Most of the patient local staff understand and accept the camera-centered purpose of a photography tour, and sometimes agree to portraits. In a place like Morocco, though (or, for that matter, anywhere), one must always secure permission to take pictures. Little if any dialogue is required: just the slight heft of a palmed camera, usually met with an accepting nod. The more this is part of a smiling, non-photographic interaction, the better.
But there are many other impediments in portraiture, not the least of which is capturing the hidden inner humors of a subject, visible only through his or her outer shell. Penetrating gazes, raw emotion, physical strength, social bonds -- all lend themselves to this. Getting a good picture can often involve a split-second reaction to being in the right place at the right time.
The picture above is a portrait of one of the Bedouin caretakers of the desert camp near Erg Chigaga. It was, fittingly, a spur-of-the-moment shot, taken just before sunset, catching, after nodded permission was granted, the man's moment of peace as he lounged and watched from a distance. The use of black-and-white accentuates the subject and imbues the whole photograph with an iconic timelessness. It really could have been taken 100 years ago. The draw of the man's gaze was given even greater force by a wide aperture that kept only the man in sharp focus, as well as the post-processing use of a very light vignette effect that darkened the four corners.
Some things pass as perfectly normal in Morocco that may be less commonplace elsewhere. Couples and sometimes entire families rely heavily on motorbikes for their daily commute. It can, in fact, be rare to see one person alone on two wheels. Many men also wear long loose-fitting peak-hooded robes called djellabas. And house slippers on women are routine. Though it can be a lot to demonstrate all of this through photography, this image succeeds.
Stopping motion in photography is not an easy skill to learn. It involves choosing an appropriate shutter speed, identifying a moving target, panning the camera at the same speed as that target and taking the picture against a chosen background. The fluidity of the panning motion, gauged to the speed of the target, is the hardest thing to master.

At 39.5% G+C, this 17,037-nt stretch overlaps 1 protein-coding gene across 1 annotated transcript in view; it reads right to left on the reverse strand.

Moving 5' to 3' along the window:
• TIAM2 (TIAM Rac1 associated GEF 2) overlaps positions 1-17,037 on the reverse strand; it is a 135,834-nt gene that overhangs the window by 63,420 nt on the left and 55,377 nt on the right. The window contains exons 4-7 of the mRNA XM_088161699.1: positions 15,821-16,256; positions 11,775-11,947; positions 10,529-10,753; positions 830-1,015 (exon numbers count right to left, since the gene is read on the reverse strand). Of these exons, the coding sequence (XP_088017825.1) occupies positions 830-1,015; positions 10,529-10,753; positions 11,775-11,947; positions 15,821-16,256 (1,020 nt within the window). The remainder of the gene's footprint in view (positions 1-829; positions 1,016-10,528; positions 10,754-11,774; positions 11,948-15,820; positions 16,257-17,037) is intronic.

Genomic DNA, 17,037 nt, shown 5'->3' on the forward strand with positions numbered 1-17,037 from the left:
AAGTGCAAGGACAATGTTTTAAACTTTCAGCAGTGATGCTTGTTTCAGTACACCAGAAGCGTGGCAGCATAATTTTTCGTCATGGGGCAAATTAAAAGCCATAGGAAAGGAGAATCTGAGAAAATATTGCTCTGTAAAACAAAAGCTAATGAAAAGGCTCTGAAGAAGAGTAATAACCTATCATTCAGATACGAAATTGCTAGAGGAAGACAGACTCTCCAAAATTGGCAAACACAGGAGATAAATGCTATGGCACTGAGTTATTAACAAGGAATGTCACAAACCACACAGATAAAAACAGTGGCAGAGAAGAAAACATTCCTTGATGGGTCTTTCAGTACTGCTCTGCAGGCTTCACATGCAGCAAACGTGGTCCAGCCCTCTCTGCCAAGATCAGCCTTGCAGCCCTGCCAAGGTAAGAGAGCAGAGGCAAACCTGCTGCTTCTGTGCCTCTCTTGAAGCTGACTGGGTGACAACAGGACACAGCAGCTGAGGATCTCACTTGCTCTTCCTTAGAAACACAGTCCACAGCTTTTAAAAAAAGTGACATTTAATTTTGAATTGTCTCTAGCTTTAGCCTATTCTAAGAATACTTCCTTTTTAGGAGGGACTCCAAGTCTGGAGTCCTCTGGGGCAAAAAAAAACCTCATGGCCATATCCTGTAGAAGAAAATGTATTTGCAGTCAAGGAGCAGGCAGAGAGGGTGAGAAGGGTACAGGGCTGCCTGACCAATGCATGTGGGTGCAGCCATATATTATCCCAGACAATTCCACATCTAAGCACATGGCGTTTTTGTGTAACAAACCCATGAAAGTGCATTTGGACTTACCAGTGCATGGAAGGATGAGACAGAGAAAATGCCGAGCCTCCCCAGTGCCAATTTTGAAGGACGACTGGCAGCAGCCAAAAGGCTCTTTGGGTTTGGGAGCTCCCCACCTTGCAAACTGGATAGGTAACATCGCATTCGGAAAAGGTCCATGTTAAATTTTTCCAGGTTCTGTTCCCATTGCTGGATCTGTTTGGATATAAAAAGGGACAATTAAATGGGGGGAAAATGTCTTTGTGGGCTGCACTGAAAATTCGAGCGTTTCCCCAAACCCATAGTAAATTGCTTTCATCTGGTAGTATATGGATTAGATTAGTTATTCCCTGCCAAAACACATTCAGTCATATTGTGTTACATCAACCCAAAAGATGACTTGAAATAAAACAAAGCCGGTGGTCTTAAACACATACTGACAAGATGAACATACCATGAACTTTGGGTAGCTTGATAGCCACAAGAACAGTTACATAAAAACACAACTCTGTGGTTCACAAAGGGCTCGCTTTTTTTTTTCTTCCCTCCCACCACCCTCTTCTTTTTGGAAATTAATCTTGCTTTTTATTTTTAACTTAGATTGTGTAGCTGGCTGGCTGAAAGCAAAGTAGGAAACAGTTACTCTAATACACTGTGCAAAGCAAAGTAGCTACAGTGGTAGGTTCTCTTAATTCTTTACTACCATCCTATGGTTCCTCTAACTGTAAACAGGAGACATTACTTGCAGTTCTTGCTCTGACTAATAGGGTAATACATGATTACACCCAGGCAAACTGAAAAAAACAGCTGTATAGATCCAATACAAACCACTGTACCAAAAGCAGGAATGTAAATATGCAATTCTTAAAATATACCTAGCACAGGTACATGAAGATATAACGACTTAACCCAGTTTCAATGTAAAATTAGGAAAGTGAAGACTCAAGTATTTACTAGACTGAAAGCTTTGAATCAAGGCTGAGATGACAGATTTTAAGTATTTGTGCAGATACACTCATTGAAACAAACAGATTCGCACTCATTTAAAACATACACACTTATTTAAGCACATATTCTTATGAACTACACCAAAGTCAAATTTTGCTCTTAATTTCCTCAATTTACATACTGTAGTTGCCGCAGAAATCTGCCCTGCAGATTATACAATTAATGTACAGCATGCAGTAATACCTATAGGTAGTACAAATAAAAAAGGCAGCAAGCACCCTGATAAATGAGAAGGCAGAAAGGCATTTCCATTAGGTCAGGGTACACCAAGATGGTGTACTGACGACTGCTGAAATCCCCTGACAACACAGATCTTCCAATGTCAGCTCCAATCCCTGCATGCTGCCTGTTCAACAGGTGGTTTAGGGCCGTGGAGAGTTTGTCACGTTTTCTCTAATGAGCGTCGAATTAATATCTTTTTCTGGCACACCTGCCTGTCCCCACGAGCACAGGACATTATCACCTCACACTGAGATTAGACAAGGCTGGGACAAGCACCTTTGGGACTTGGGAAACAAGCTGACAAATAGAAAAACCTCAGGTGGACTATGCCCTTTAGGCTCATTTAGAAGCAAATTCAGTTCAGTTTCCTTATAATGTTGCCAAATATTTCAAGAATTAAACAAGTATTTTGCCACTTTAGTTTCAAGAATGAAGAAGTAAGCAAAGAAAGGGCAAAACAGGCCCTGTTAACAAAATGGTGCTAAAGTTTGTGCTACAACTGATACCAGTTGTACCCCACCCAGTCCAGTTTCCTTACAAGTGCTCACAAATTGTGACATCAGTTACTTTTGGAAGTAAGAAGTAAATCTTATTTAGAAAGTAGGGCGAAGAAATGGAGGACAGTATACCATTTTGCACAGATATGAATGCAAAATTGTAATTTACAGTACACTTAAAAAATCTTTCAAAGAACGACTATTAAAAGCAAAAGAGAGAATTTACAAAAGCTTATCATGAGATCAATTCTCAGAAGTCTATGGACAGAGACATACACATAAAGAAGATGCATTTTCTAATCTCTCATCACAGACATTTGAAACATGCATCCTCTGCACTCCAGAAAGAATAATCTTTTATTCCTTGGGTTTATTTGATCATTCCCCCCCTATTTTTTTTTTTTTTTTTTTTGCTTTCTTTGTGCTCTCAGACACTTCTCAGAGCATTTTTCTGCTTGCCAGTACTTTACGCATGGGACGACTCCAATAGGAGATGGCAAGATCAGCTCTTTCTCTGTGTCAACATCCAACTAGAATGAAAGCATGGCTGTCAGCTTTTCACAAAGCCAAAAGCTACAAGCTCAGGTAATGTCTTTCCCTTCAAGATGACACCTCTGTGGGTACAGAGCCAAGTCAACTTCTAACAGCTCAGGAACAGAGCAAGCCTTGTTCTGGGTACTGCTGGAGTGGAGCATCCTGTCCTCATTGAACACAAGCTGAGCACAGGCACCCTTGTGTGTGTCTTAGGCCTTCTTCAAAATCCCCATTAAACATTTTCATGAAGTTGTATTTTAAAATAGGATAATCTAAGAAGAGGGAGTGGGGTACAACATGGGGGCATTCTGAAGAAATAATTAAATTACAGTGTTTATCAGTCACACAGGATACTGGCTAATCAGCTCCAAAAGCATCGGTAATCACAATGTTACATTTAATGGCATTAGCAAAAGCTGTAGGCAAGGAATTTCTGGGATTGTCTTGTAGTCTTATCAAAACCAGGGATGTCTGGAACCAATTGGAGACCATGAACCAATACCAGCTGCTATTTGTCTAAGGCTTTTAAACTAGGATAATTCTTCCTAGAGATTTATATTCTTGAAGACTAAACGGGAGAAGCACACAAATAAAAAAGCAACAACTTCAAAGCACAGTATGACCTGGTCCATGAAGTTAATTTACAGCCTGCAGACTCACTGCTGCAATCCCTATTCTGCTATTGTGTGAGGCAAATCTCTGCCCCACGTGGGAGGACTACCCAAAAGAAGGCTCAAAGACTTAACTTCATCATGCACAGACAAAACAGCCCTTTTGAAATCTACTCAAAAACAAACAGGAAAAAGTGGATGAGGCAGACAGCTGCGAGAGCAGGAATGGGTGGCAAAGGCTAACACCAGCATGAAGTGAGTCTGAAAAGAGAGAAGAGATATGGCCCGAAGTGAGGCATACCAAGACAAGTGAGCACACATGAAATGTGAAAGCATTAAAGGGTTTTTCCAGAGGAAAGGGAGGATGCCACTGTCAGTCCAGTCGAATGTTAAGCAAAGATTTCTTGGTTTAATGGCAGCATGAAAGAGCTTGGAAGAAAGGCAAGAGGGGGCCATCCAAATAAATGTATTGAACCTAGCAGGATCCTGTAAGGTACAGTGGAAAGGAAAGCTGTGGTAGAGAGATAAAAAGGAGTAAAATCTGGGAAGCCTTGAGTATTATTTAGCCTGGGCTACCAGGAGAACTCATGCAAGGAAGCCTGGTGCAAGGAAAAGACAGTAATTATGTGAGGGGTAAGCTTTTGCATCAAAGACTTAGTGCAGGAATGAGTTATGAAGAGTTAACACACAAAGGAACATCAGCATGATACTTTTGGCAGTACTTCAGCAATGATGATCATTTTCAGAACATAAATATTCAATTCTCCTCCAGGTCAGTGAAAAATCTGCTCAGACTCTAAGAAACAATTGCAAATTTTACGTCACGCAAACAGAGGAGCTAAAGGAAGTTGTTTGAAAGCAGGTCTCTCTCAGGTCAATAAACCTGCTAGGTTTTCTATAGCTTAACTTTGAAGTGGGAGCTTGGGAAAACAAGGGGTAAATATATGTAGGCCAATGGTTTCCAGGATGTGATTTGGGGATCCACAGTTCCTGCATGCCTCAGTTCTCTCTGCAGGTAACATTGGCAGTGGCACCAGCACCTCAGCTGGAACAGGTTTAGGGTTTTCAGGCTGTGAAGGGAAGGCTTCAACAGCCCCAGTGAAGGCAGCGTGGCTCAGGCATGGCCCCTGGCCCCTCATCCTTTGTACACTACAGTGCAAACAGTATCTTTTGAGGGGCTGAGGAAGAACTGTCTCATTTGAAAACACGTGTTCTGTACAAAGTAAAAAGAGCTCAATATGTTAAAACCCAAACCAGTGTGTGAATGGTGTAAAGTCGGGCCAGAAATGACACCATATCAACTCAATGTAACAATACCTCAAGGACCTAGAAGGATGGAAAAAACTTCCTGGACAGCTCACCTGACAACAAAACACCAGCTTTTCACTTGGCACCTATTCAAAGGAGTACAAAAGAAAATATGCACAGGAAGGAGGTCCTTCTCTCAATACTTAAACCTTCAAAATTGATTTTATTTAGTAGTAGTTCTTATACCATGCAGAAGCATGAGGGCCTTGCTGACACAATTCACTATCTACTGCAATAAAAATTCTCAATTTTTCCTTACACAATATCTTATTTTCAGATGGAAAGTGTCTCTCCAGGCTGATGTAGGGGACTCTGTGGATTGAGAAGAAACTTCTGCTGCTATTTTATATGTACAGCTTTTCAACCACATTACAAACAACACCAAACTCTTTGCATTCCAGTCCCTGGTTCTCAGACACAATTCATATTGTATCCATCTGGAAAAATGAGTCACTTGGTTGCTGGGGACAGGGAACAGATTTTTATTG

The image above was taken early in the morning at a time of routine commotion. It is the best of approximately two dozen attempts, only a quarter of which achieved the required sharpness of focus. The strength of the photograph also stems from the variety of color, shape and texture in the background, not to mention an instinctive sense of how normal their ride is (very normal), how warm it was that day (mild, but with a slight morning chill) and the nature of the relationship between the two riders (long-practiced familiarity).
This is the private desert camp near Erg Chebbi. It is a small camp for a small group, designed for a sense of intimacy. The fabled larger dunes of Erg Chebbi are directly behind the photographer.
The photographic technique on display here is "light painting," which involves the use of a moving hand-held light source, or sometimes by moving the camera itself. Light painting also refers to images lit by moving lamps outside the frame or hidden from view inside the frame.
In this case, there are several techniques at play: the overexposed moon, aglow like a night sun; the tents, warmed to a surprising intensity by their individual lanterns; and a distinct, curious and inexplicable streak of light that enters the frame from the right and pushes into the heart of the camp (a very bright out-of-place firefly?).
The image was taken using a tripod and a long exposure, probably about 20 seconds. The tent farthest to the right was specifically "painted" from the inside for the purpose of the image. The phantasmal streak of light is also by design. After opening his lens, the photographer ran into and through the picture with his iPhone flashlight illuminated and held overhead. The light was recorded, but not the person holding it.
The picturesque ksar (fortified city) of Ait Ben Haddou, the largest and most intact clay-brick structure in Morocco, is one of the country's eight UNESCO World Heritage sites. The collection of earthen edifices, built using typical pre-Saharan earthen construction techniques, is surrounded by a reinforced rampart and pushes up the slopes of a hill alongside the Ounila River. Although the oldest of the present buildings dates from the 17th century, the site has been in use since at least the 11th century, including, in modern times, as the modern setting for a score of internationally known films.
Doing photographic justice to a setting like this, unique in its history and location, requires some forethought and patience. A good landscape picture has scale, balance and solid structure, all of which are represented in this image.
The people in the middle foreground, wearing bright jackets, help provide a pivotal gauge of size, as well as a color counterpoint to the monochrome of the ksar. Structurally, the rule of thirds is very apparent here -- especially the horizontal bands of changing color and content, ranging from light blue at the top to muddy at the bottom -- as are the angled lines of composition that give the photo both depth and foundation.
Also important are the time of day and positioning, balancing half of the image in bright sun and half in growing shadow. When you travel, it is important to time and adapt your itinerary to light and place, emphasizing more on the right kind of photography in a specific place at the right time of day than on simply layering photography as a pastime over a standard tour.